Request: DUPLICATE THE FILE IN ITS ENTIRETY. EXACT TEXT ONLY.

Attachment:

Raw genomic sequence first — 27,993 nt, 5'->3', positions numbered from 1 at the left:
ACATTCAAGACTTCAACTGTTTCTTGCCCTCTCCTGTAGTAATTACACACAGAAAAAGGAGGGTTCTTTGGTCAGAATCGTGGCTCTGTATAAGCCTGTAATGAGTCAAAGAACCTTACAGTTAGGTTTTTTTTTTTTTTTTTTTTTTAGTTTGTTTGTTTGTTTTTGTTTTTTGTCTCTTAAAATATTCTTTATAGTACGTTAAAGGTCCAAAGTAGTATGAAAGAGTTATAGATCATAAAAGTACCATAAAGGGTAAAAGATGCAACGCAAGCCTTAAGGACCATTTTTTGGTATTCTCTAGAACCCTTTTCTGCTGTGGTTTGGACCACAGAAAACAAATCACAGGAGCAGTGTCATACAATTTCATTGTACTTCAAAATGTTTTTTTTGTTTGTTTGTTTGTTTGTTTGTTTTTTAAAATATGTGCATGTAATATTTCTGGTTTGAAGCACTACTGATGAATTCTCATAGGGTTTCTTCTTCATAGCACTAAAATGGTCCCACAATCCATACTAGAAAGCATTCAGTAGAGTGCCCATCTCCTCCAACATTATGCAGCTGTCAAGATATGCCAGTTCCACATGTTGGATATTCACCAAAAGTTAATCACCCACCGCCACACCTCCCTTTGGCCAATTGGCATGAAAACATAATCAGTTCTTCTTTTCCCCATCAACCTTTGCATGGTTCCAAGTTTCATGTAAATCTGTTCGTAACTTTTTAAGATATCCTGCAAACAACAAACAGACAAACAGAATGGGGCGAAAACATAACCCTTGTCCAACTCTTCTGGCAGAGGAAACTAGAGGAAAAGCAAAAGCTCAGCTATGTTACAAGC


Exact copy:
Raw genomic sequence first — 27,993 nt, 5'->3', positions numbered from 1 at the left:
ACATTCAAGACTTCAACTGTTTCTTGCCCTCTCCTGTAGTAATTACACACAGAAAAAGGAGGGTTCTTTGGTCAGAATCGTGGCTCTGTATAAGCCTGTAATGAGTCAAAGAACCTTACAGTTAGGTTTTTTTTTTTTTTTTTTTTTTAGTTTGTTTGTTTGTTTTTGTTTTTTGTCTCTTAAAATATTCTTTATAGTACGTTAAAGGTCCAAAGTAGTATGAAAGAGTTATAGATCATAAAAGTACCATAAAGGGTAAAAGATGCAACGCAAGCCTTAAGGACCATTTTTTGGTATTCTCTAGAACCCTTTTCTGCTGTGGTTTGGACCACAGAAAACAAATCACAGGAGCAGTGTCATACAATTTCATTGTACTTCAAAATGTTTTTTTTGTTTGTTTGTTTGTTTGTTTGTTTTTTAAAATATGTGCATGTAATATTTCTGGTTTGAAGCACTACTGATGAATTCTCATAGGGTTTCTTCTTCATAGCACTAAAATGGTCCCACAATCCATACTAGAAAGCATTCAGTAGAGTGCCCATCTCCTCCAACATTATGCAGCTGTCAAGATATGCCAGTTCCACATGTTGGATATTCACCAAAAGTTAATCACCCACCGCCACACCTCCCTTTGGCCAATTGGCATGAAAACATAATCAGTTCTTCTTTTCCCCATCAACCTTTGCATGGTTCCAAGTTTCATGTAAATCTGTTCGTAACTTTTTAAGATATCCTGCAAACAACAAACAGACAAACAGAATGGGGCGAAAACATAACCCTTGTCCAACTCTTCTGGCAGAGGAAACTAGAGGAAAAGCAAAAGCTCAGCTATGTTACAAGC